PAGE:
Intake of Streptomycin by Peach Leaves

Abstract

PREVIOUS work1 has shown that streptomycin sulphate, when applied as an aqueous spray to foliage, prevented the development of blast of stone fruit, caused by Pseudomonas syringae van Hall. Mitchell et al. 2 found that streptomycin was taken in and translocated upwards to the leaves when applied in a lanolin paste to bean plant stems. As part of a programme designed to gain knowledge of the movement of streptomycin in peach trees (Prunus persica (L) Batsch), investigations were carried out to determine whether streptomycin can be taken in through uninjured leaf surfaces and become systemic.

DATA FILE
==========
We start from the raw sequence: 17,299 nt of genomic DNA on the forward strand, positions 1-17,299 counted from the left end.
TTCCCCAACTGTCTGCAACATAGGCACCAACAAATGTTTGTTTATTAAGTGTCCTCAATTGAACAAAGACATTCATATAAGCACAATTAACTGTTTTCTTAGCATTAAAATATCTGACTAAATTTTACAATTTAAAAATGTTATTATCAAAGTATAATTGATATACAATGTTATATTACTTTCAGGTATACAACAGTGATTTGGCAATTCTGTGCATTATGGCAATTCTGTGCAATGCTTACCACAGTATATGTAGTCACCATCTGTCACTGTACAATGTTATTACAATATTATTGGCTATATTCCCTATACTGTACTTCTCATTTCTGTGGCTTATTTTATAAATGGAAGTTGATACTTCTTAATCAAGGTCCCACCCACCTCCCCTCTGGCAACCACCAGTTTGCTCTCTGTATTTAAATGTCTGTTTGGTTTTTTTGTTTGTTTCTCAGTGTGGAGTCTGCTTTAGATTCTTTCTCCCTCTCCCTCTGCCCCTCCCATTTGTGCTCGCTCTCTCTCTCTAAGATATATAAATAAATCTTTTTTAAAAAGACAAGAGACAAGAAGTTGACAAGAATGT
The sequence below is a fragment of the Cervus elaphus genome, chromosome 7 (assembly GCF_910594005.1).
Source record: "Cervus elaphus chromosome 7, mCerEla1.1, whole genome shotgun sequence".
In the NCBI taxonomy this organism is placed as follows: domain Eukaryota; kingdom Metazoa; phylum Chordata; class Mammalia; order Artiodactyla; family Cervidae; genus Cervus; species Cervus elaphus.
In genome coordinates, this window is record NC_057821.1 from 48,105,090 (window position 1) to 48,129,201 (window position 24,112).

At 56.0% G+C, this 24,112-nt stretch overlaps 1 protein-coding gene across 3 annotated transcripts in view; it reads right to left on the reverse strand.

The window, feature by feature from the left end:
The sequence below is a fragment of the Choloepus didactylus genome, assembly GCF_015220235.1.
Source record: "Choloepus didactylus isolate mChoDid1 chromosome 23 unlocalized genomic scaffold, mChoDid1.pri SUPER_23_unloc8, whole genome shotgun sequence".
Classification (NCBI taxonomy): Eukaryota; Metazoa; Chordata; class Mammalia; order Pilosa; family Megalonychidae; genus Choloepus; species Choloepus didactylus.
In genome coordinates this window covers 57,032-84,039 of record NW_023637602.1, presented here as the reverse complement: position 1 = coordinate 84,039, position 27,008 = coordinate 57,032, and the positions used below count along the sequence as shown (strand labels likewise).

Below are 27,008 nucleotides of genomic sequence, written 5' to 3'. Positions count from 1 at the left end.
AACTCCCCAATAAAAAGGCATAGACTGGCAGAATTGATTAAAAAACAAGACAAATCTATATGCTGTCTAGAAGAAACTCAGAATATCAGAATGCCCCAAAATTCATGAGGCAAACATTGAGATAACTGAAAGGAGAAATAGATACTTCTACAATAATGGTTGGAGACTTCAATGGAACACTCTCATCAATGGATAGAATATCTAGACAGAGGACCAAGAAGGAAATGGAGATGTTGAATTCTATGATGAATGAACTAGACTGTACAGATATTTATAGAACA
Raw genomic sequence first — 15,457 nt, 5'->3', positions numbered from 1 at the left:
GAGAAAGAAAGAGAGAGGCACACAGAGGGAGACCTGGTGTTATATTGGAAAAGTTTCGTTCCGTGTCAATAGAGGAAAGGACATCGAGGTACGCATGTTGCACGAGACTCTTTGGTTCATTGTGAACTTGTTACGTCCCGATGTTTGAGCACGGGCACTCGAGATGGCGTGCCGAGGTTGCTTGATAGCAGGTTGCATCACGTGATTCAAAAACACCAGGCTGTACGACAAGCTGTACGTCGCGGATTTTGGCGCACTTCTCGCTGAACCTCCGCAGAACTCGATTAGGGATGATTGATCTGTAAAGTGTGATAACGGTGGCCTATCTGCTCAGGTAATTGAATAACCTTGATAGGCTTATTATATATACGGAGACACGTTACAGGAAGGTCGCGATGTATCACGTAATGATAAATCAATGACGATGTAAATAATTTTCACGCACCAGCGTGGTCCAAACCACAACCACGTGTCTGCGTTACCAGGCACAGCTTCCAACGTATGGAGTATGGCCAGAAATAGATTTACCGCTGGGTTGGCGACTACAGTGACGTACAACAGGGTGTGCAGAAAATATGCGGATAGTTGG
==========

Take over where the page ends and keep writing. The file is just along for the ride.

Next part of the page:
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References

  1. 1

    Dye, D. W., and Dye, M. H., N.Z. J. Sci. Tech., A, 36, 21 (1954).

  2. 2

    Mitchell, J. W., Zaumeyer, W. J., and Anderson, W. P., Science, 115, 114 (1952).

  3. 3

    Dye, M. H., Ann. App. Biol. (submitted for publication).

  4. 4

    Charles, A., Nature, 171, 435 (1953).

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